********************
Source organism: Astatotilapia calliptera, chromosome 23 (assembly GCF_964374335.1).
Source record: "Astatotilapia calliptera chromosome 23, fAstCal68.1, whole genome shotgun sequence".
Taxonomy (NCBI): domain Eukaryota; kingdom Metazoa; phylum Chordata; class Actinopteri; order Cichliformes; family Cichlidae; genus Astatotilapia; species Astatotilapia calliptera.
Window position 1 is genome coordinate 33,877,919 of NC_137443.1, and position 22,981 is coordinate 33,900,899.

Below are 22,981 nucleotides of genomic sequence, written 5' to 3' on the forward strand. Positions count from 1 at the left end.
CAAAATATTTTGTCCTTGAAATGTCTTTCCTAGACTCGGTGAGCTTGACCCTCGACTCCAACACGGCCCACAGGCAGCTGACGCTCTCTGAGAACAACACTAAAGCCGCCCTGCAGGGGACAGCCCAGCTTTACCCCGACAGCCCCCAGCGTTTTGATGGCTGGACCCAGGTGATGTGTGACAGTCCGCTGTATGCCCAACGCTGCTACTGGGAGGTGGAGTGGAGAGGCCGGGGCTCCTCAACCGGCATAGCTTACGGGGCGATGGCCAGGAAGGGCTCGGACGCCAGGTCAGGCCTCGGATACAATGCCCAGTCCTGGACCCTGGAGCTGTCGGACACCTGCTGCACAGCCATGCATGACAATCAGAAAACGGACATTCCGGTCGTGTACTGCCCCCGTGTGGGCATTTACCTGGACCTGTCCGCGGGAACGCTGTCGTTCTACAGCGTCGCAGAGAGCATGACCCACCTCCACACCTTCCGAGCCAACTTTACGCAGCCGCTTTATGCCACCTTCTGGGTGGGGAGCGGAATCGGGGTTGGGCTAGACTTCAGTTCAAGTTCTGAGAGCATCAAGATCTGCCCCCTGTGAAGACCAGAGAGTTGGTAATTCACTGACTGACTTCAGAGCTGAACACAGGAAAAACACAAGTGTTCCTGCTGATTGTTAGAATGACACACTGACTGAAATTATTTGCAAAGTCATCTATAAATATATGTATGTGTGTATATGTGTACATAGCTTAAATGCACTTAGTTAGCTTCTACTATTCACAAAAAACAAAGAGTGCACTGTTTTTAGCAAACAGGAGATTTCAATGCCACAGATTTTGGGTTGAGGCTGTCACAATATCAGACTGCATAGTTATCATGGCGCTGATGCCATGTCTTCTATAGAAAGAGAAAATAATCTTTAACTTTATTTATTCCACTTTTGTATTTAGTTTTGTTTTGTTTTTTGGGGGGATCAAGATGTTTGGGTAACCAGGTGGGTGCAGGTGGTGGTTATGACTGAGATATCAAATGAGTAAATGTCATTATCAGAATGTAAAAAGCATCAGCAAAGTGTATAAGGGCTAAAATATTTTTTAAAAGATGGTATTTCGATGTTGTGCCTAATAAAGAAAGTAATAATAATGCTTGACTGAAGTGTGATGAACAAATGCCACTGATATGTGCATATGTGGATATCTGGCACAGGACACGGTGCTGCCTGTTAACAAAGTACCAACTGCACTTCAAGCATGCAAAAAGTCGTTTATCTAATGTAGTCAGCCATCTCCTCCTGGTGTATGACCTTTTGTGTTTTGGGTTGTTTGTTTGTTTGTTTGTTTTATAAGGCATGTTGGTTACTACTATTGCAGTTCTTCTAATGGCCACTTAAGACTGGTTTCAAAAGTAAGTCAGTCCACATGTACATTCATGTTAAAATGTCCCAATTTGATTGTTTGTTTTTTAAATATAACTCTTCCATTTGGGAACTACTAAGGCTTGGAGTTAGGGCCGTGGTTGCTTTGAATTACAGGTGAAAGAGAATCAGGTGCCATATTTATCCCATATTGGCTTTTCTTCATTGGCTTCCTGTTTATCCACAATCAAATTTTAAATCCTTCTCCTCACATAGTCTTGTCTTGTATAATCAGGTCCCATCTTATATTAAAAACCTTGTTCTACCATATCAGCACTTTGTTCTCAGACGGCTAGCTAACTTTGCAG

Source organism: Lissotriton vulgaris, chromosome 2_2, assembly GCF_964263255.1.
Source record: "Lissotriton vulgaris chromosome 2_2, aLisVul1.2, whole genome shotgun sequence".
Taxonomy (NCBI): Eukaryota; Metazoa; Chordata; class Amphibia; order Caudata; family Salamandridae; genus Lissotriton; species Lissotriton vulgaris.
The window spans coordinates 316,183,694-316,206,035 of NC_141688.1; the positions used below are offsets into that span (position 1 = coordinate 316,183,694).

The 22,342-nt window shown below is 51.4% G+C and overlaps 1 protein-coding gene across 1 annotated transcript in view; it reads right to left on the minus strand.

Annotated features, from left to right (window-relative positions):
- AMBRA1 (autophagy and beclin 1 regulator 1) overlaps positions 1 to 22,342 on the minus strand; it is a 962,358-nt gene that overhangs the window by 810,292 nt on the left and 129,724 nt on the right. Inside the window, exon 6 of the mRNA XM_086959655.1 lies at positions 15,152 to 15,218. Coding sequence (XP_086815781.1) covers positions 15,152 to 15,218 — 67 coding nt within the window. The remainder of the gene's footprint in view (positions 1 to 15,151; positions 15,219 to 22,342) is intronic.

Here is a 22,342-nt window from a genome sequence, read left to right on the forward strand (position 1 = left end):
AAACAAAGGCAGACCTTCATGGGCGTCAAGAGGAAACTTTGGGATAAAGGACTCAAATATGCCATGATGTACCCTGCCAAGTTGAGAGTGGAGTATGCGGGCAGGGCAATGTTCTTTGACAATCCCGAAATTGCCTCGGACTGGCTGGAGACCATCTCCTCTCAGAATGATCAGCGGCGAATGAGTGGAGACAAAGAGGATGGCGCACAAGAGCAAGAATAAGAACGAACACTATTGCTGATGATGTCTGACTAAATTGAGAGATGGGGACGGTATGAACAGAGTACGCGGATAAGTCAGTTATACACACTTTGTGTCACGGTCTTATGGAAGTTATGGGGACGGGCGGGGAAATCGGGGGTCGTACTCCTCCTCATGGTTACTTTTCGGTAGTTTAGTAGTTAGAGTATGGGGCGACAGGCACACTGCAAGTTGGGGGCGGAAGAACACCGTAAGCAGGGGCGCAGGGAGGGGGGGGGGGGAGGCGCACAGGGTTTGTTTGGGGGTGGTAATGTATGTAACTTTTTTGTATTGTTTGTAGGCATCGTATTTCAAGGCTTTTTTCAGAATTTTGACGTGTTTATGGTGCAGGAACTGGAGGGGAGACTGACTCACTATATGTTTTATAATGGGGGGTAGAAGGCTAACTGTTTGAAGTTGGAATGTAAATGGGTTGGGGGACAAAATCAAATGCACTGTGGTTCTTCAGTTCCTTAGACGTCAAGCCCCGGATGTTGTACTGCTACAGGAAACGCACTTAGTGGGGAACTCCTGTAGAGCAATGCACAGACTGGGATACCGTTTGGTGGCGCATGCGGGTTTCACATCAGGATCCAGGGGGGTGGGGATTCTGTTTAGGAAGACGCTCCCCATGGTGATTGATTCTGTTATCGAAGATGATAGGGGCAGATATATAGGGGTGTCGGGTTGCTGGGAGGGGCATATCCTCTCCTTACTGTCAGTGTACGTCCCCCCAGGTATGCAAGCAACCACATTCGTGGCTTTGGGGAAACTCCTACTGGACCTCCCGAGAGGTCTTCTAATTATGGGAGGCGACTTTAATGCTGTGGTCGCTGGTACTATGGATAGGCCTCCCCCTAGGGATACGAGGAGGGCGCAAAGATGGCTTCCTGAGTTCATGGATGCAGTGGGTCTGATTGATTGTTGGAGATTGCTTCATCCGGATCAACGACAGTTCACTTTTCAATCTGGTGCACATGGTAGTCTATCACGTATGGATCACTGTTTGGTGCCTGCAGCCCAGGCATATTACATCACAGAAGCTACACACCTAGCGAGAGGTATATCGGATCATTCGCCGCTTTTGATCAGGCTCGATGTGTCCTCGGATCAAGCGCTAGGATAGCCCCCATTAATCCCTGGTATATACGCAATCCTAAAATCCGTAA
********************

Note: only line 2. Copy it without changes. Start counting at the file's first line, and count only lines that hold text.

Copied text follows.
Source record: "Astatotilapia calliptera chromosome 23, fAstCal68.1, whole genome shotgun sequence".